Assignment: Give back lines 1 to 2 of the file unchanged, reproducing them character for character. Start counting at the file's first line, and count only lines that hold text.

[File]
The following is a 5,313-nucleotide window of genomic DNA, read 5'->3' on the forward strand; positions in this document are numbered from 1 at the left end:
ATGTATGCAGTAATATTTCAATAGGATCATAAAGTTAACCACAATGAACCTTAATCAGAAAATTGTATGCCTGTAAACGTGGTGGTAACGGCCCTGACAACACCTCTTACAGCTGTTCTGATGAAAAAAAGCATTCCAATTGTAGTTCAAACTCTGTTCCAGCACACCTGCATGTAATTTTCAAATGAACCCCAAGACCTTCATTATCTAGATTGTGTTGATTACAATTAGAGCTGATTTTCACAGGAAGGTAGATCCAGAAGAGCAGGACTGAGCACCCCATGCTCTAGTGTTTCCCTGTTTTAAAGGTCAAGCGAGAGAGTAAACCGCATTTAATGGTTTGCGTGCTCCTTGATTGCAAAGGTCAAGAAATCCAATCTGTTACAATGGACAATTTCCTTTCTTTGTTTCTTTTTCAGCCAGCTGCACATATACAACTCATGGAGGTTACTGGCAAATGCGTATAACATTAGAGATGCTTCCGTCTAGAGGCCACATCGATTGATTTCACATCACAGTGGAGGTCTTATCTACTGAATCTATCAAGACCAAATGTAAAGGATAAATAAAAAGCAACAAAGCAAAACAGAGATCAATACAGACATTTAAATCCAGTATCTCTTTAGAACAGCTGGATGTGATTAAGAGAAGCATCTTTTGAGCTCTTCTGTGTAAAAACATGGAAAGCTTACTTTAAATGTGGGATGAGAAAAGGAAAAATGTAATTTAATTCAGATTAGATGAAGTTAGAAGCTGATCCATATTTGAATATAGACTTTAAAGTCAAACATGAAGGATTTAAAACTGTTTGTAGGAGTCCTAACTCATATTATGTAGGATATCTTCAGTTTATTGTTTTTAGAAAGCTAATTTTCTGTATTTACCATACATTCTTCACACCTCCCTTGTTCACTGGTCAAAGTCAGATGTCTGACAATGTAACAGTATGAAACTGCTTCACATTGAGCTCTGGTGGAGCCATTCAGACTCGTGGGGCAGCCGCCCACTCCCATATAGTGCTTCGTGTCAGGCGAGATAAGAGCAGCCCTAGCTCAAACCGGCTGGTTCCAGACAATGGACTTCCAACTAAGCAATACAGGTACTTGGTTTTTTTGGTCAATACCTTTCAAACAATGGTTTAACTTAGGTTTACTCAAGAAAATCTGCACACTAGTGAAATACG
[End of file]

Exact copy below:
The following is a 5,313-nucleotide window of genomic DNA, read 5'->3' on the forward strand; positions in this document are numbered from 1 at the left end:
ATGTATGCAGTAATATTTCAATAGGATCATAAAGTTAACCACAATGAACCTTAATCAGAAAATTGTATGCCTGTAAACGTGGTGGTAACGGCCCTGACAACACCTCTTACAGCTGTTCTGATGAAAAAAAGCATTCCAATTGTAGTTCAAACTCTGTTCCAGCACACCTGCATGTAATTTTCAAATGAACCCCAAGACCTTCATTATCTAGATTGTGTTGATTACAATTAGAGCTGATTTTCACAGGAAGGTAGATCCAGAAGAGCAGGACTGAGCACCCCATGCTCTAGTGTTTCCCTGTTTTAAAGGTCAAGCGAGAGAGTAAACCGCATTTAATGGTTTGCGTGCTCCTTGATTGCAAAGGTCAAGAAATCCAATCTGTTACAATGGACAATTTCCTTTCTTTGTTTCTTTTTCAGCCAGCTGCACATATACAACTCATGGAGGTTACTGGCAAATGCGTATAACATTAGAGATGCTTCCGTCTAGAGGCCACATCGATTGATTTCACATCACAGTGGAGGTCTTATCTACTGAATCTATCAAGACCAAATGTAAAGGATAAATAAAAAGCAACAAAGCAAAACAGAGATCAATACAGACATTTAAATCCAGTATCTCTTTAGAACAGCTGGATGTGATTAAGAGAAGCATCTTTTGAGCTCTTCTGTGTAAAAACATGGAAAGCTTACTTTAAATGTGGGATGAGAAAAGGAAAAATGTAATTTAATTCAGATTAGATGAAGTTAGAAGCTGATCCATATTTGAATATAGACTTTAAAGTCAAACATGAAGGATTTAAAACTGTTTGTAGGAGTCCTAACTCATATTATGTAGGATATCTTCAGTTTATTGTTTTTAGAAAGCTAATTTTCTGTATTTACCATACATTCTTCACACCTCCCTTGTTCACTGGTCAAAGTCAGATGTCTGACAATGTAACAGTATGAAACTGCTTCACATTGAGCTCTGGTGGAGCCATTCAGACTCGTGGGGCAGCCGCCCACTCCCATATAGTGCTTCGTGTCAGGCGAGATAAGAGCAGCCCTAGCTCAAACCGGCTGGTTCCAGACAATGGACTTCCAACTAAGCAATACAGGTACTTGGTTTTTTTGGTCAATACCTTTCAAACAATGGTTTAACTTAGGTTTACTCAAGAAAATCTGCACACTAGTGAAATACG